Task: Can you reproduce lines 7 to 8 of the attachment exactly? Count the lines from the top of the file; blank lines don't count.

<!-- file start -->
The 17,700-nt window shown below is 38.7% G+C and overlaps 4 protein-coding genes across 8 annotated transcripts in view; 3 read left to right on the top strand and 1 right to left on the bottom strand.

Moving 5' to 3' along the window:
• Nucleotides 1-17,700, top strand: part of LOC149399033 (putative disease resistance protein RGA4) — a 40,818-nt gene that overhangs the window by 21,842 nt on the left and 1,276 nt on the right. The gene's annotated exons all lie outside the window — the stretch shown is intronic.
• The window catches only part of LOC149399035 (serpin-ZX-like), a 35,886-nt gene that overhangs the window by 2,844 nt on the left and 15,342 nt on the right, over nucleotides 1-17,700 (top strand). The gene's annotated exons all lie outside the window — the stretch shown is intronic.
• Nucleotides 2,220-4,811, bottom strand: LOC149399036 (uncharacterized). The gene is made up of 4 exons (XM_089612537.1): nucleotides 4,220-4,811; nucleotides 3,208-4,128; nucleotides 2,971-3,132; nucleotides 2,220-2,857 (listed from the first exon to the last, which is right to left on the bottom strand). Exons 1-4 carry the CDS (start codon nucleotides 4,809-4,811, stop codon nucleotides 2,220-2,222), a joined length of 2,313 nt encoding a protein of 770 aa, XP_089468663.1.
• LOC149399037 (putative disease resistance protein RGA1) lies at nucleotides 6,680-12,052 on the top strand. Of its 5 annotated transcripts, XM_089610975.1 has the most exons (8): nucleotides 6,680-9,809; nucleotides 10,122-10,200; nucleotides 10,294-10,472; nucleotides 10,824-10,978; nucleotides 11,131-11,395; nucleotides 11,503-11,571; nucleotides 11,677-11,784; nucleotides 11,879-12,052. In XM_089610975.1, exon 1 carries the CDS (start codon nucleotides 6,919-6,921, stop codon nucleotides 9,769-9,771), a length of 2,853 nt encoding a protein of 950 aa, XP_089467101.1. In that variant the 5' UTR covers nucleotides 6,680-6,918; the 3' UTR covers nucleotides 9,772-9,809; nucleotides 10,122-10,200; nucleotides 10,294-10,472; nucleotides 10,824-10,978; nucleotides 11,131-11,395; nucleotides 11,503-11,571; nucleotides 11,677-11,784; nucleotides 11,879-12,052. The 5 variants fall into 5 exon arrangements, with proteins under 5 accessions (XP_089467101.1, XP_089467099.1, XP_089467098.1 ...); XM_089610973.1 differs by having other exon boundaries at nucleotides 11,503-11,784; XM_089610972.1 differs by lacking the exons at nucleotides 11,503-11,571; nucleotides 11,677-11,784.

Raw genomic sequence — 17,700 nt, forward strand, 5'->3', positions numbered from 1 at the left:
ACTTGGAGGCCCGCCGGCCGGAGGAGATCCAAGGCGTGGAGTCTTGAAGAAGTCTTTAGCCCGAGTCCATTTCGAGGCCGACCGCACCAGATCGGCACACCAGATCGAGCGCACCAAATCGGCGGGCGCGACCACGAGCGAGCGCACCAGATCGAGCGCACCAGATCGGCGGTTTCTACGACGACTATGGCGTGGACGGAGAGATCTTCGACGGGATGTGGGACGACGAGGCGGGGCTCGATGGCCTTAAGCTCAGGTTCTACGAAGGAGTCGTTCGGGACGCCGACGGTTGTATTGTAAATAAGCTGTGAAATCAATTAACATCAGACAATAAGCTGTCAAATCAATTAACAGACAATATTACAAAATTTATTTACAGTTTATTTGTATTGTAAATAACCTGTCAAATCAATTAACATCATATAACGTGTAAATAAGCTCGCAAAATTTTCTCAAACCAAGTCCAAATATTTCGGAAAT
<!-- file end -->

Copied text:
Raw genomic sequence — 17,700 nt, forward strand, 5'->3', positions numbered from 1 at the left:
ACTTGGAGGCCCGCCGGCCGGAGGAGATCCAAGGCGTGGAGTCTTGAAGAAGTCTTTAGCCCGAGTCCATTTCGAGGCCGACCGCACCAGATCGGCACACCAGATCGAGCGCACCAAATCGGCGGGCGCGACCACGAGCGAGCGCACCAGATCGAGCGCACCAGATCGGCGGTTTCTACGACGACTATGGCGTGGACGGAGAGATCTTCGACGGGATGTGGGACGACGAGGCGGGGCTCGATGGCCTTAAGCTCAGGTTCTACGAAGGAGTCGTTCGGGACGCCGACGGTTGTATTGTAAATAAGCTGTGAAATCAATTAACATCAGACAATAAGCTGTCAAATCAATTAACAGACAATATTACAAAATTTATTTACAGTTTATTTGTATTGTAAATAACCTGTCAAATCAATTAACATCATATAACGTGTAAATAAGCTCGCAAAATTTTCTCAAACCAAGTCCAAATATTTCGGAAAT